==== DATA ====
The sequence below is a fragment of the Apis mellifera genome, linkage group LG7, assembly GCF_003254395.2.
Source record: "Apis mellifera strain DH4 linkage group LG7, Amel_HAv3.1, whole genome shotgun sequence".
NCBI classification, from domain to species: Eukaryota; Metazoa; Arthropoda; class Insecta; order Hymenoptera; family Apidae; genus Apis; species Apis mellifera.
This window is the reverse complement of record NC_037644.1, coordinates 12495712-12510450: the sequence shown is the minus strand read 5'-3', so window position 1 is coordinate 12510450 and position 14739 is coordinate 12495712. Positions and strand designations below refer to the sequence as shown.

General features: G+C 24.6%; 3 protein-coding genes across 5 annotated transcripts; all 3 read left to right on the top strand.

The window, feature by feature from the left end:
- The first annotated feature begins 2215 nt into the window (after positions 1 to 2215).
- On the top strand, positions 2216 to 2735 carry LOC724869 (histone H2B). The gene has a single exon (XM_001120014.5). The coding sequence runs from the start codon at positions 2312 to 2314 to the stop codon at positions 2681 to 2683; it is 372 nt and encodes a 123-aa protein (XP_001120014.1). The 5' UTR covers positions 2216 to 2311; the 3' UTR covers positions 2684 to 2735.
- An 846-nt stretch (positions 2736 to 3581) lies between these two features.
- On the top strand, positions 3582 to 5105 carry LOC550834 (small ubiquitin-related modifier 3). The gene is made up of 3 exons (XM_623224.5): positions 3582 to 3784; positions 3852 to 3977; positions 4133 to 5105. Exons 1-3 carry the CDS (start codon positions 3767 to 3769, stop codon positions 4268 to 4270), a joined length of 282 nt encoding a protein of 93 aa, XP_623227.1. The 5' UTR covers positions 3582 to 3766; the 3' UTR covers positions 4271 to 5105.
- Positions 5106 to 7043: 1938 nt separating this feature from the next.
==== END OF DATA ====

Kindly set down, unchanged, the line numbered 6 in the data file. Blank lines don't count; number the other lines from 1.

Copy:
The window, feature by feature from the left end: